He helped bring back American POWs in Normandy. 80 years later, he got married there

D-Day 80th Anniversary Wedding
U.S. World War II veteran Harold Terens, 100, left, and Jeanne Swerlin, 96, arrive to celebrate their wedding at the town hall of Carentan-les-Marais, in Normandy, northwestern France, on Saturday.
Jeremias Gonzalez/AP

The first time Harold Terens traveled to Normandy, he was 20 years old, a U.S. Army Air Forces corporal, and tasked with bringing freed American prisoners of war to England days after D-Day in 1944 — a pivotal moment in World War II that helped liberate Europe from Nazi occupation.

Eighty years later, Terens returned to the region in northern France with another mission at hand — to tie the knot with his sweetheart Jeanne Swerlin.

"I am blessed that I am going to be married to the beautiful girl that she is. The smartest girl I've probably ever known, the wittiest girl, the best dancer, the most fun," Terens said last week, leading up to the wedding.

"She is the best of all the rest," he added.

Terens, 100, and Swerlin, 96, both grew up in New York City but did not cross paths until 2021 through the introduction of Swerlin's former partner's daughter. Both Terens and Swerlin were widowed at the time. Terens had sworn off dating at the time but he said he felt an instant connection to Swerlin after the two were encouraged to go to dinner, The Associated Press reported.

On Saturday, the two exchanged vows inside a town hall in Carentan, a small port city near the beaches that Allied Forces landed on during World War II. The city is also famous for the Battle of Carentan, when American airborne forces fought to secure the link between the landing beaches, Omaha and Utah, shortly after D-Day.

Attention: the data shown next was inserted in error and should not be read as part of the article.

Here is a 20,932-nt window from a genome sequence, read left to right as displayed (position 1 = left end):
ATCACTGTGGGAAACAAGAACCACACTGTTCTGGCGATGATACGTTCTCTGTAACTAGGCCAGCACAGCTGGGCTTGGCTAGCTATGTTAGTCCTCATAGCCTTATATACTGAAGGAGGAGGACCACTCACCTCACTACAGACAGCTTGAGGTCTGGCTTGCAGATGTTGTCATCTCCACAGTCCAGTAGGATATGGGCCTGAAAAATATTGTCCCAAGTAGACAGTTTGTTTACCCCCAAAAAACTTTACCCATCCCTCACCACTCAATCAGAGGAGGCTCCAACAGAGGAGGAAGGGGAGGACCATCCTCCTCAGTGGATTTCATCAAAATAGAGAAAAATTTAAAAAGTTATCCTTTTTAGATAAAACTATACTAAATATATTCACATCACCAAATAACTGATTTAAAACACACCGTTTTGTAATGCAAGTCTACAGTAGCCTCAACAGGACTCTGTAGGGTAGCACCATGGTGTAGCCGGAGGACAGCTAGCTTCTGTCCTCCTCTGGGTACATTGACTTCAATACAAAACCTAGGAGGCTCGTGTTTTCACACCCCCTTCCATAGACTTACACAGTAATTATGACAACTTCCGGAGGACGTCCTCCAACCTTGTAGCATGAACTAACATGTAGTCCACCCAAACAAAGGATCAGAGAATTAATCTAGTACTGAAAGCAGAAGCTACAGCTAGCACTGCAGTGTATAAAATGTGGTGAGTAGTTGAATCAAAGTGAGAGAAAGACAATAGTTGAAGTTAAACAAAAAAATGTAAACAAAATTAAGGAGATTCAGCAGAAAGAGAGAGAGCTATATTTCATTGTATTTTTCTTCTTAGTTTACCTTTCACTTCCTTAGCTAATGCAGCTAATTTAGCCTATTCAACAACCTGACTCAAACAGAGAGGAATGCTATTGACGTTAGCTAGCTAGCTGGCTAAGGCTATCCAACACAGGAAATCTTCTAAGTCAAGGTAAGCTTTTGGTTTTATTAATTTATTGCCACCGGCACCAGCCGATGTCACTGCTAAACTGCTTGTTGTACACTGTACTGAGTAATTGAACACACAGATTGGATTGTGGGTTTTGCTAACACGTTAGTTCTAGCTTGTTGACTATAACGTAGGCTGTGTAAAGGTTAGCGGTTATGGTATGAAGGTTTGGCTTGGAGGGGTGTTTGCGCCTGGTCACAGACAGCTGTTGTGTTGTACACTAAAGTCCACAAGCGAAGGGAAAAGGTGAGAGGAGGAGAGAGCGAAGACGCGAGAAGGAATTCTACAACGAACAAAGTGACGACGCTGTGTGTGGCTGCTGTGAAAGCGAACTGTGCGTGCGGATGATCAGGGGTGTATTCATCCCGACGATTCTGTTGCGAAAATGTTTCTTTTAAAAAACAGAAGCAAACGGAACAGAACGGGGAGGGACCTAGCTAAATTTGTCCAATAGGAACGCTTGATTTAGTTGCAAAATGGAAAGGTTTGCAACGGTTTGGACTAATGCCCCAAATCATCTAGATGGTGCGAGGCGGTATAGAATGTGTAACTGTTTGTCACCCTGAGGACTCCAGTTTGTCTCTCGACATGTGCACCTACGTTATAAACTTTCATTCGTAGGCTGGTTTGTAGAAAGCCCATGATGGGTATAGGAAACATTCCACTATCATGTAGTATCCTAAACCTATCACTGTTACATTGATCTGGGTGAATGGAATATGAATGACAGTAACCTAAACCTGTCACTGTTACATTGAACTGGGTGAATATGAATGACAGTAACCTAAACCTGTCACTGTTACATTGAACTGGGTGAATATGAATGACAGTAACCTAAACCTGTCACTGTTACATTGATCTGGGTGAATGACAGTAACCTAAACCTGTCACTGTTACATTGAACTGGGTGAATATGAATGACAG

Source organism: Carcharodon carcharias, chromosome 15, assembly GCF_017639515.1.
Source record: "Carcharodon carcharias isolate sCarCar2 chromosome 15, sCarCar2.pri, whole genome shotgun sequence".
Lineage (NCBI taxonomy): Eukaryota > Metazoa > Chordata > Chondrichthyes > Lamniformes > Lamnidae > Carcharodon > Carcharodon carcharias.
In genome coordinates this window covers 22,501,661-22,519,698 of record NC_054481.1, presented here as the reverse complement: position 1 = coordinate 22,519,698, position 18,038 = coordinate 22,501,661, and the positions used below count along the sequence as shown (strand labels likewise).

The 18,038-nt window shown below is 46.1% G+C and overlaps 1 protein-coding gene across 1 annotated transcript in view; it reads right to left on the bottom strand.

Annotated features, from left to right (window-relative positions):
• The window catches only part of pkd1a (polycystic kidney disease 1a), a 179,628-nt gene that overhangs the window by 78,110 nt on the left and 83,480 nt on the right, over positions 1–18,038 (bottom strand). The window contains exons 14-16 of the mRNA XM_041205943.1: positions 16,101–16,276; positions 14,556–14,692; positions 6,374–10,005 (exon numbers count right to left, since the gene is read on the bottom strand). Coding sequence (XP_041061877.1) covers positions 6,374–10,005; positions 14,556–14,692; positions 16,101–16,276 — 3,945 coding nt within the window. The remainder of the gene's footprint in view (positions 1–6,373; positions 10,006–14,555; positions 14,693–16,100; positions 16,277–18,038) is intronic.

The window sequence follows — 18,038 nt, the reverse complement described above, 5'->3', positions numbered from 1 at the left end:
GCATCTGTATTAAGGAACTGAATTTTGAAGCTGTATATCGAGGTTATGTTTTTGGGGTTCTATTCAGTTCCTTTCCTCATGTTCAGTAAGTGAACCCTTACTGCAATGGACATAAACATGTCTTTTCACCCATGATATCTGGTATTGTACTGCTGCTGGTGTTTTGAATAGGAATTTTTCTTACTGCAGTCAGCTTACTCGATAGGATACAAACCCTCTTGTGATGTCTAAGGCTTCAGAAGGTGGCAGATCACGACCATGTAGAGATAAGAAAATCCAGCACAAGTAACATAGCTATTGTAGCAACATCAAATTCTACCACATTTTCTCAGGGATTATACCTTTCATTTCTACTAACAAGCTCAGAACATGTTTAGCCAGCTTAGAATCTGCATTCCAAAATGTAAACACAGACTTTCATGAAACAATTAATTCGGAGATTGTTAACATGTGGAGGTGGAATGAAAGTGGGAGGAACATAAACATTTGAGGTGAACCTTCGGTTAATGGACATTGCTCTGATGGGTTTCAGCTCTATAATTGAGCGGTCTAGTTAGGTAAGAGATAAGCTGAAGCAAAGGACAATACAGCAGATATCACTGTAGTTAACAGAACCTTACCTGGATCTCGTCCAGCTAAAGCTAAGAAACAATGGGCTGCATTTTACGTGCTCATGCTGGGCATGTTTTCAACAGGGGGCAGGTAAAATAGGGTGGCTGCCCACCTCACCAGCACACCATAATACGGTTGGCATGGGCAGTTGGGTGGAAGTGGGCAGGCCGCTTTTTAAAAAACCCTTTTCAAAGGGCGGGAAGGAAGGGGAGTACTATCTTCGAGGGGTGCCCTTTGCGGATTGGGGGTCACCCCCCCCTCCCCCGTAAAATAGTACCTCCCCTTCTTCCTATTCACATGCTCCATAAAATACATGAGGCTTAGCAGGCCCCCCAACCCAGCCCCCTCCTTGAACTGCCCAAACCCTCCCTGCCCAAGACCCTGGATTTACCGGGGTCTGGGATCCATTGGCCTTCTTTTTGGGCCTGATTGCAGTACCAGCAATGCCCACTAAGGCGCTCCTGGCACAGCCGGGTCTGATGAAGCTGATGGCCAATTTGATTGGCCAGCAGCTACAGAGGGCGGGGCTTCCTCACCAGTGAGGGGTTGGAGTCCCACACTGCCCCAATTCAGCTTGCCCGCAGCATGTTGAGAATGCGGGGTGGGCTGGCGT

After their ceremony, the two were invited to a special state dinner at the Élysée Palace with French President Emmanuel Macron and U.S. President Biden.

"Congratulations to the newlyweds," Macron said as the crowd of prominent French figures, celebrities and business leaders cheered for Terens and Swerlin.

It came a few days after Terens and dozens of other WWII veterans were honored by France at a ceremony marking the 80th anniversary of the D-Day invasion. The event was also attended by Macron, Biden and other European leaders.

On D-Day in 1944, Terens was in England working on radios and helping repair planes for battle. Twelve days later, he volunteered to go to Normandy and help bring back American and British prisoners of war, who were previously held in German camps.

Terens ended his service in 1945 and worked for a British conglomerate that distributed beer, cigarettes and other items, according to the South Florida Sun Sentinel.

Copyright 2024 NPR